Stepping away from a fight has never been in O'Connor's nature, though, and the 3-2 loss to Scott, who earned the No. 4 seed at NCAAs, in the ACC finals was a perfect example. And while he said he quite literally couldn't attempt a leg attack against Scott and lost a tight decision, O'Connor also got valuable experience that helped him wrestle back from a sudden-victory loss to Citadel's Dazjon Casto in the first round at NCAAs.

"I feel like in the sport of wrestling, all wrestlers have battled adversity in the past," O'Connor said. "It was no different for me. I never really had the idea that I was going to sit out and let a kid have it. I'm going to make him fight for a win no matter if I'm injured or not."
Austin O'Connor, with a large brace, in the first round at the 2022 NCAA Championships (photos courtesy of Sam Janicki;

The inability to quit has clearly made O'Connor one of the premier wrestlers in the country and should serve him well no matter where life takes him in the future. But that physical and mental toughness might be an immediate asset if his current plan comes to fruition to move to California after graduation and start mixed martial arts training.

Through Tar Heels coach Coleman Scott, O'Connor has forged a relationship with Ultimate Fighting Championship Hall of Famer and current color commentator Daniel Cormier, who was an NCAA finalist during his time at Oklahoma State. Cormier noticed O'Connor's temperament and style three years ago and reached out to Scott about him, though O'Connor said his coach kept the call from him until he independently asked to connect with Cormier.

"The year before I even won NCAAs, he was calling up Coleman like, 'Hey, I love how this kid wrestles. He's a mean dude. What are his plans for after college?'" O'Connor said. "So, he's been on me for a while now, and I think he's excited to get me out there. He's always on the phone with me, telling me that he's ready to have me out there. I think it was a little difficult that I stayed in college another year - he wanted me out there training already - but he understood it and I think he'll be ready when I decide to come out there."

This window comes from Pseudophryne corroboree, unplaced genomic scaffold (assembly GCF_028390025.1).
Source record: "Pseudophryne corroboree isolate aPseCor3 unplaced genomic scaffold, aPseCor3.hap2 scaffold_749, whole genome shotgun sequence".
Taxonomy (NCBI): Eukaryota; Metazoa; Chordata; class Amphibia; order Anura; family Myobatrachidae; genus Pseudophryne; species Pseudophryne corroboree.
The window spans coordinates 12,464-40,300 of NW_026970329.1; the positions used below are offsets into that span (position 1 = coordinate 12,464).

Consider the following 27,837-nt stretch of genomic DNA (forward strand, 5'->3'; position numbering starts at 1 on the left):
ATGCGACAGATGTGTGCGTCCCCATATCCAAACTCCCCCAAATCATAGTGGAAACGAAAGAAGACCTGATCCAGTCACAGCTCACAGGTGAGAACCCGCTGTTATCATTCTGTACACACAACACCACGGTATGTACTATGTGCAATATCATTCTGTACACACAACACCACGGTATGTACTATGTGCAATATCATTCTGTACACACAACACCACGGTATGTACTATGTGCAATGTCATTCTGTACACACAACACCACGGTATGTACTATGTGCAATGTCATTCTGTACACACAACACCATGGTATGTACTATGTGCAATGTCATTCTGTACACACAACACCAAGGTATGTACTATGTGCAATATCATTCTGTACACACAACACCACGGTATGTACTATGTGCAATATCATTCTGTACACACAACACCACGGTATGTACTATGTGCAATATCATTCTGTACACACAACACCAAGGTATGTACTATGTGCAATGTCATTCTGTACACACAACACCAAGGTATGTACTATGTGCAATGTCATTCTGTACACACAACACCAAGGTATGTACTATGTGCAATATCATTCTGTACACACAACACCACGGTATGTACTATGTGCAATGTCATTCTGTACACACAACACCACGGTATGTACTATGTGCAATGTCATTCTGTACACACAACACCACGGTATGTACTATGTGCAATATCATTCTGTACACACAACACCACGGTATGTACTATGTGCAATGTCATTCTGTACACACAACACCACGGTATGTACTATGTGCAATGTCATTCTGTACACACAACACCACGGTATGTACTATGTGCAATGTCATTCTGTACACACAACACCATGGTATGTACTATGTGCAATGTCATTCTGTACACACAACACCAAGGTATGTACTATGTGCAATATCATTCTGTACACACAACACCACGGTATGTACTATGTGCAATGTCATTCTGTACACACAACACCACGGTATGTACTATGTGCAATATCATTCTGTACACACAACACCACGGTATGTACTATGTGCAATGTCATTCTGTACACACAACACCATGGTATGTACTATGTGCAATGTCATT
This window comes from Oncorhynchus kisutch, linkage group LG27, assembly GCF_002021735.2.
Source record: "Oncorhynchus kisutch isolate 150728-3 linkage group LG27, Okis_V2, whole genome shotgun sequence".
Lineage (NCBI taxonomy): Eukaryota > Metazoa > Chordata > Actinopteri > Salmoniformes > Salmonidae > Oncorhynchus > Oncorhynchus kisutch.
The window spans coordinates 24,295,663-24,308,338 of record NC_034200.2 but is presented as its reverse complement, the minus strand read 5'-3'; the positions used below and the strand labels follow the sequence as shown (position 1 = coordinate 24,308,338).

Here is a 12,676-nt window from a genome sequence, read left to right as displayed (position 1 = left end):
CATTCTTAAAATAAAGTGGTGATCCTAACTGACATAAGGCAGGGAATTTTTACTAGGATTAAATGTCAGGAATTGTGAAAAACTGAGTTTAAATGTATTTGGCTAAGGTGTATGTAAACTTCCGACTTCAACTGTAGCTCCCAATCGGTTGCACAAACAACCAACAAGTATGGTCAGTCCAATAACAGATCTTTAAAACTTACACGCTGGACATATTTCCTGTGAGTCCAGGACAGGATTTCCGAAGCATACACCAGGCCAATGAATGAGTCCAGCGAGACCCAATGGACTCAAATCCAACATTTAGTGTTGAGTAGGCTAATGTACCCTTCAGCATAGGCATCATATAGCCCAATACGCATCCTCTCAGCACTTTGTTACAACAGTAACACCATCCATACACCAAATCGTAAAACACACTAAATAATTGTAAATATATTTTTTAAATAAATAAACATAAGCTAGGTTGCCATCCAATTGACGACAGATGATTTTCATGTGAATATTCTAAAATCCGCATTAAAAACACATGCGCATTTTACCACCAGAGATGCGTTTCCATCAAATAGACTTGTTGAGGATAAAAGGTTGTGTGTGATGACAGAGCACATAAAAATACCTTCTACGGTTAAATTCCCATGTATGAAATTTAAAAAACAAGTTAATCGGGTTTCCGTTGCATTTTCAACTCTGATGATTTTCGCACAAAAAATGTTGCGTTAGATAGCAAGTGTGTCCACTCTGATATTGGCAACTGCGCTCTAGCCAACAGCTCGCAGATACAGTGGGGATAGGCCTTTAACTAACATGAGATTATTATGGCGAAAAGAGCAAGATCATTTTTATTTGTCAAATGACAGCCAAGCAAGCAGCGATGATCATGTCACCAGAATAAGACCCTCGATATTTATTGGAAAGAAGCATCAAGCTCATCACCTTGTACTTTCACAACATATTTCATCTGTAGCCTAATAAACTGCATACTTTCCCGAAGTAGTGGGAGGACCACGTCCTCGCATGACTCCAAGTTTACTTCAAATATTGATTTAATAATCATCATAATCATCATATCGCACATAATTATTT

O'Connor has spent time learning the ropes with Cormier and might have spent more time this summer on MMA training had he not been forced to rest and rehab his knee. That was all part of his series of recent first-hand experiences that were further confirmation that even the best-laid plans are bound to change, so O'Connor continues to build layers of contingencies for when his UNC career ends.

He is set to start getting his master's in education, then plans to spend a year as a graduate assistant and volunteer coach, which should allow him to train for the 2024 Olympics. He is also well-positioned to launch an MMA career under the tutelage of a Hall of Famer.

First thing is first, though. O'Connor is back at North Carolina for one thing only.

"I'm doing everything I can to get my knee healthy and get back on the mat as soon as possible because I want to do big things next year," he said. "Not only do I want to go for a national title, I think I have a chance at getting a Hodge. That's something I would love to do."

Austin O'Connor in the 2021 NCAA finals (photos courtesy of Sam Janicki;